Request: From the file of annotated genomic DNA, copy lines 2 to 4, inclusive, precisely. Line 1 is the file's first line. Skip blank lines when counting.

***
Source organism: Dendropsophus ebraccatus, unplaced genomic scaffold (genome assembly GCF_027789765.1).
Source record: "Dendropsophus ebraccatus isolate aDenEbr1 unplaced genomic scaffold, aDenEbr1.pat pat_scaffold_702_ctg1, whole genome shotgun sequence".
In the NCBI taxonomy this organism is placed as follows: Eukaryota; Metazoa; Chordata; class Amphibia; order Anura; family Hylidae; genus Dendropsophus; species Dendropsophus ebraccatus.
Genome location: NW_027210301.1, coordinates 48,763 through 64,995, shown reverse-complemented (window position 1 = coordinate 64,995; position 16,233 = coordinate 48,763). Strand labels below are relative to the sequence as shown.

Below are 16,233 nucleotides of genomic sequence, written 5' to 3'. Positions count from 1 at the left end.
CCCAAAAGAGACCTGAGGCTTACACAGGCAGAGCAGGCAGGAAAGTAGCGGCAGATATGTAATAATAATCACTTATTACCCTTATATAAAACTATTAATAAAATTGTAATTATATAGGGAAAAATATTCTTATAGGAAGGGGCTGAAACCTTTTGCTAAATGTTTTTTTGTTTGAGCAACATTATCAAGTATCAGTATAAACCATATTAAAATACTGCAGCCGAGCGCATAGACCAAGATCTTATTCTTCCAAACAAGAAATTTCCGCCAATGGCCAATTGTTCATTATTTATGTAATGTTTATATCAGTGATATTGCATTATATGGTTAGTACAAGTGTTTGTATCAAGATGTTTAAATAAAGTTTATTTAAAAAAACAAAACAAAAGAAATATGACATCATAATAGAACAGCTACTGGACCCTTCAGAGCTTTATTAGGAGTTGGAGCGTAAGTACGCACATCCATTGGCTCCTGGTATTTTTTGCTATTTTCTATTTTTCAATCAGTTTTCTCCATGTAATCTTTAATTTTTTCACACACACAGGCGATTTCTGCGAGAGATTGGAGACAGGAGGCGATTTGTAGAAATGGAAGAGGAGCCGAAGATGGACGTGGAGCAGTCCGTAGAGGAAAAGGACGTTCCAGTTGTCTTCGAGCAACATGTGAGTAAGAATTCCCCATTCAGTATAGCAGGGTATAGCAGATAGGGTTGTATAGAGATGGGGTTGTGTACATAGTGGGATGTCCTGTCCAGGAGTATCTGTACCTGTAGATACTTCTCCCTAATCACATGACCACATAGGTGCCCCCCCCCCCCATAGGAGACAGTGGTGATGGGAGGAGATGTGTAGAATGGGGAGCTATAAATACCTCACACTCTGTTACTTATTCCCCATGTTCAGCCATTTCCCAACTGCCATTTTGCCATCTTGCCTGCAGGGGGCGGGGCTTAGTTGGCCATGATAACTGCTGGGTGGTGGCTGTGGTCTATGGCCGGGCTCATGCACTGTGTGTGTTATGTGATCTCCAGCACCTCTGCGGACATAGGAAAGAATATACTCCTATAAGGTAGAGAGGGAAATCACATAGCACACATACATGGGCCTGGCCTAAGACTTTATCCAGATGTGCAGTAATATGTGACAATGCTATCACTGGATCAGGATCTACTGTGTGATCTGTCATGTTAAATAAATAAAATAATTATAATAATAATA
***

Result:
Source record: "Dendropsophus ebraccatus isolate aDenEbr1 unplaced genomic scaffold, aDenEbr1.pat pat_scaffold_702_ctg1, whole genome shotgun sequence".
In the NCBI taxonomy this organism is placed as follows: Eukaryota; Metazoa; Chordata; class Amphibia; order Anura; family Hylidae; genus Dendropsophus; species Dendropsophus ebraccatus.
Genome location: NW_027210301.1, coordinates 48,763 through 64,995, shown reverse-complemented (window position 1 = coordinate 64,995; position 16,233 = coordinate 48,763). Strand labels below are relative to the sequence as shown.